APPENDIX TO POLICY

Graduate Program Student Handbook: Guidelines

The following are guidelines for items to include in graduate program student handbooks. Not all items may apply to your graduate program, although the items included are considered to be relatively common across disciplines and degree objectives. There may be items specific to your program that are not included here; you are encouraged to include any additional information that will be of assistance to graduate students as they pursue their degrees.

I. Program Overview

Statement of broad goals and objectives of each degree objective (e.g., MS, MA, PhD) offered by the graduate program. Themes could include, for example, attaining depth and breadth of knowledge in certain areas of the discipline; gaining proficiency in scientific inquiry and experience in the research enterprise; gaining teaching experience. Programs may also wish to describe the differences in expectations and workload between the undergraduate and graduate degrees.

II. Program Components

  1. General description of the components (i.e., the informal and/or formal emphases/concentrations/tracks) of each degree objective offered by the graduate program
  2. General description of each degree objective offered by the graduate program (e.g., Ph.D., MS Plan A, Plan B and/or Plan C)

III. Degree Requirements

  1. Maintaining active student status and the consequences of becoming inactive (i.e., fall/spring registration requirement)
  2. Coursework requirements for each degree objective/emphasis, including courses required for the major, related fields/supporting program
  3. Thesis credit requirements
  4. Use of S/N credits
  5. Use of transfer credits
  6. Use of 4000-level courses
  7. Language proficiency requirements
  8. Internship requirements
  9. Other requirements, such as
    • teaching or research experience
    • publication of articles
    • conference presentations
    • summer registration
  10. Deadlines and procedures for milestones (e.g., filing the degree plan and thesis proposal forms, completing core coursework)
  11. Examinations
    1. Master’s Final Examination
      • Describe separately the examination components (e.g., Master’s Plan B final – Written? Oral? Both? Master’s Plan A final – Written in addition to the required oral?)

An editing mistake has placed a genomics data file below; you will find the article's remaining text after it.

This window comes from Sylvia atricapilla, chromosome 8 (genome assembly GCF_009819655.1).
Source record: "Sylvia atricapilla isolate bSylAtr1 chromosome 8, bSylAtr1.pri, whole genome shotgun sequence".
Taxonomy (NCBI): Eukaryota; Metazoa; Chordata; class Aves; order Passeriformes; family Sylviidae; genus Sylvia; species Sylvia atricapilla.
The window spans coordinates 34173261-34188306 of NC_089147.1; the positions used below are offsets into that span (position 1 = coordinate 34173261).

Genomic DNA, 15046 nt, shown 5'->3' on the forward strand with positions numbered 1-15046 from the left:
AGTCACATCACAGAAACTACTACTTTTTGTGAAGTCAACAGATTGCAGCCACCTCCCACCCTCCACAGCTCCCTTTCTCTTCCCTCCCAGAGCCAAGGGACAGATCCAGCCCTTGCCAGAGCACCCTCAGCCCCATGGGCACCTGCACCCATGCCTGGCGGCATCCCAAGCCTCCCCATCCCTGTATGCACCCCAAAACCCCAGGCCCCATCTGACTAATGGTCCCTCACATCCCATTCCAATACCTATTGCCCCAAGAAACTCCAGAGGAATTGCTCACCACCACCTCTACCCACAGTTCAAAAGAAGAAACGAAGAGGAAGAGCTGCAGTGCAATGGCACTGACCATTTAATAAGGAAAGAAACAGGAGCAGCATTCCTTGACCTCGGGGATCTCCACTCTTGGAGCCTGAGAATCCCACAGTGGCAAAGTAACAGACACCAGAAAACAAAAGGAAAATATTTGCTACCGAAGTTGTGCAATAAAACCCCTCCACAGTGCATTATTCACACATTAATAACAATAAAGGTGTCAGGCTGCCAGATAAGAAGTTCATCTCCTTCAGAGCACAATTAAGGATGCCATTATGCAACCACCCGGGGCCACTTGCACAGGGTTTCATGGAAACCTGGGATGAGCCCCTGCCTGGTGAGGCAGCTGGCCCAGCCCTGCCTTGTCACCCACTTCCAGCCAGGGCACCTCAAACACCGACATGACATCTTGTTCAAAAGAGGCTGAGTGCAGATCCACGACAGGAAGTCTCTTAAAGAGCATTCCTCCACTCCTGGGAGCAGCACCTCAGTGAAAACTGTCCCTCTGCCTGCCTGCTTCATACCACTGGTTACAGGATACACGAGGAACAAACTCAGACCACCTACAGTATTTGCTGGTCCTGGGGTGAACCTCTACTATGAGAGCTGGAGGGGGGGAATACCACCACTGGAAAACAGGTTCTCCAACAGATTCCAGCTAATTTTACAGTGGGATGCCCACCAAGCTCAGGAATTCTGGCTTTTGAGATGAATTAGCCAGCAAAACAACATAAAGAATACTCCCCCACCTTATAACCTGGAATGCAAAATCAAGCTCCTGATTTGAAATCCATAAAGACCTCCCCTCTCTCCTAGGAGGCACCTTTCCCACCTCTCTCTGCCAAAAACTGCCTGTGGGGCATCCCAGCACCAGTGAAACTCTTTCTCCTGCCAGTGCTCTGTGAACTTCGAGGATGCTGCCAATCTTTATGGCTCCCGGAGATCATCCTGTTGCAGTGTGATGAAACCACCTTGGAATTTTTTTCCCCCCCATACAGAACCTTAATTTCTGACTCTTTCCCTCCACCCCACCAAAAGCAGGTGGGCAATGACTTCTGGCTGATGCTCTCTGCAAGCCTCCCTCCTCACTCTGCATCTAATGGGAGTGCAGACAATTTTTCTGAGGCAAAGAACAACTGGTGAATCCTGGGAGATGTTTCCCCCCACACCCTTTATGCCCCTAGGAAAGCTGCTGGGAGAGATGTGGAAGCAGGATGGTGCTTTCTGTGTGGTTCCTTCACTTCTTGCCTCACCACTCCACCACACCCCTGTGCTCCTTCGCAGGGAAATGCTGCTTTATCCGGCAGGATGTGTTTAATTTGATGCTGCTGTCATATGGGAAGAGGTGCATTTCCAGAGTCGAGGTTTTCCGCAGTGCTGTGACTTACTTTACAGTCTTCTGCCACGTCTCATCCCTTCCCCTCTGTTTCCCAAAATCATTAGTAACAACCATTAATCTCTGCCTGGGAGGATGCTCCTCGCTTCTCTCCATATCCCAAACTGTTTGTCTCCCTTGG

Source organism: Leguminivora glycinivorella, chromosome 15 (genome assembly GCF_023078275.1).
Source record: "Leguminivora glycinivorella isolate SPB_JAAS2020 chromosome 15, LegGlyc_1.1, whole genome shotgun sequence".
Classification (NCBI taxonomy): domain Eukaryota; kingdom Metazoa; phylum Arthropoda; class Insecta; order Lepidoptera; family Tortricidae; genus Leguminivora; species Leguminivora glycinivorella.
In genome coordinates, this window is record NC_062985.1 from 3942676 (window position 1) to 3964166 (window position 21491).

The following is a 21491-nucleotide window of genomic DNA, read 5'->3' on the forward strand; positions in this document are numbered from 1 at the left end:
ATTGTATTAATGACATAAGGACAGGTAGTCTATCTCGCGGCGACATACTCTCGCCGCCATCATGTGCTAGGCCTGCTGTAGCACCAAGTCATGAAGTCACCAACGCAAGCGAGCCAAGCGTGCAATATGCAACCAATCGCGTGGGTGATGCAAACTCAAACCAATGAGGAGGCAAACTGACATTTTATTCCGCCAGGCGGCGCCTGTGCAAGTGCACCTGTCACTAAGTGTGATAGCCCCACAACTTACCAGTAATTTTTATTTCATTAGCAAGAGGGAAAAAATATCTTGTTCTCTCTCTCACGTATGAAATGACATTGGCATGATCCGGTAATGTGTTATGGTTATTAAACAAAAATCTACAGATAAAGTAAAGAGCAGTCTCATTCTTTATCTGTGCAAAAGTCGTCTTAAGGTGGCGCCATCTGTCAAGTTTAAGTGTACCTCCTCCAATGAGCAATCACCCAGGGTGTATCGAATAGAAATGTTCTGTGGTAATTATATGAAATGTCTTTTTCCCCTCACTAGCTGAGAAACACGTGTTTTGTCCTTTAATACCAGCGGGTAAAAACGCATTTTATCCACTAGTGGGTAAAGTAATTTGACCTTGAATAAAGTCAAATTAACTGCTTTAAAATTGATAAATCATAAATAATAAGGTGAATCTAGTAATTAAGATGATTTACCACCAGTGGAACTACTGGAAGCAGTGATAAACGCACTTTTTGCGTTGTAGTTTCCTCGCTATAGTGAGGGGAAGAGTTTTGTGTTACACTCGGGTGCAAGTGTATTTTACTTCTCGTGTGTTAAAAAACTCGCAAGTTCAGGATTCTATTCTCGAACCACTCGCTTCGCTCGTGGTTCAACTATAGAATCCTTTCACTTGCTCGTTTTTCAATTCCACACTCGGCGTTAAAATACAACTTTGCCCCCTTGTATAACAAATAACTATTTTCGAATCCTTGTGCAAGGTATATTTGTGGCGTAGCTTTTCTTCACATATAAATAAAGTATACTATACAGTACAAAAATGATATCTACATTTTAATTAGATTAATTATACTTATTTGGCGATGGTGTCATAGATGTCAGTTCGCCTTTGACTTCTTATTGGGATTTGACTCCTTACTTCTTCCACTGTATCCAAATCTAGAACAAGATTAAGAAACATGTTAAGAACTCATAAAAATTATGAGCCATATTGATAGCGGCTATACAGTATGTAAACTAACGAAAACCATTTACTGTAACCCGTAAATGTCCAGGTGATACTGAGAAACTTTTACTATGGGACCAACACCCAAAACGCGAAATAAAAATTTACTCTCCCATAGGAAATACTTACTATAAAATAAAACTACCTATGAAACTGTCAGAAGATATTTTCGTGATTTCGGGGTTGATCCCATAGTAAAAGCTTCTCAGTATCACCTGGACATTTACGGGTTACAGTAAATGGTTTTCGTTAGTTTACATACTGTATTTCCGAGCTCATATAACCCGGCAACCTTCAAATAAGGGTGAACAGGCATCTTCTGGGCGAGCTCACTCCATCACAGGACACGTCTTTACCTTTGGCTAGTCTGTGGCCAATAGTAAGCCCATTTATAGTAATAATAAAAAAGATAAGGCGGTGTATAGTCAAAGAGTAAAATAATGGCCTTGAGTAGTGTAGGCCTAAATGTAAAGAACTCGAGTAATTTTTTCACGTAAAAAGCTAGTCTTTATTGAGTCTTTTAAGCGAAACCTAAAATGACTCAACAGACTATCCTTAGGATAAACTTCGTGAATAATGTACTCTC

• Eligibility requirements
      • Schedule (e.g., are the exams available once per year? twice per year?)
      • Components of the examination (e.g., length; closed-book; sit-down)
      • Material to be covered in the examination
      • Evaluation/grading of the written examination (e.g., what constitutes a passing vote; when students can expect notification of the outcome; whether a retake is allowed, and if so, any conditions placed upon the retake)
      • Associated procedures and forms
    2. Doctoral Preliminary Written Examination
      • Describe separately the written examination(s) for each emphasis/concentration/track
      • Eligibility requirements
      • Schedule (e.g., are the exams available once per year? twice per year?)
      • Components of the examination (e.g., length; closed-book; sit-down)
      • Material to be covered in the examination
      • Evaluation/grading of the written examination (e.g., what constitutes a passing vote; when students can expect notification of the outcome; whether a retake is allowed, and if so, any conditions placed upon the retake)
      • Associated procedures and forms
    3. Doctoral Preliminary Oral Examination
      • Eligibility requirements
      • Scheduling with committee members, the graduate program, and the Graduate School; associated procedures and forms
      • Material to be covered in the examination
    4. Doctoral Final Oral Examination
      • Eligibility requirements
      • Scheduling with committee members, the graduate program, and the Graduate School; associated procedures and forms
    5. Degree completion deadlines
      • 5-year time limit for master’s students
      • 8-year time limit for doctoral students
      • Circumstances under which exceptions to the degree completion deadlines might be considered
      • Instructions and procedures for requesting an exception to the degree completion deadline

IV. Academic Matters

  1. Academic Standards should be outlined for each degree objective offered
    • Minimum GPA
    • Incompletes
    • Expectations for degree progress (e.g., what constitutes “good academic progress” in the program? are there distinct sets of expectations for full-time and part-time students?)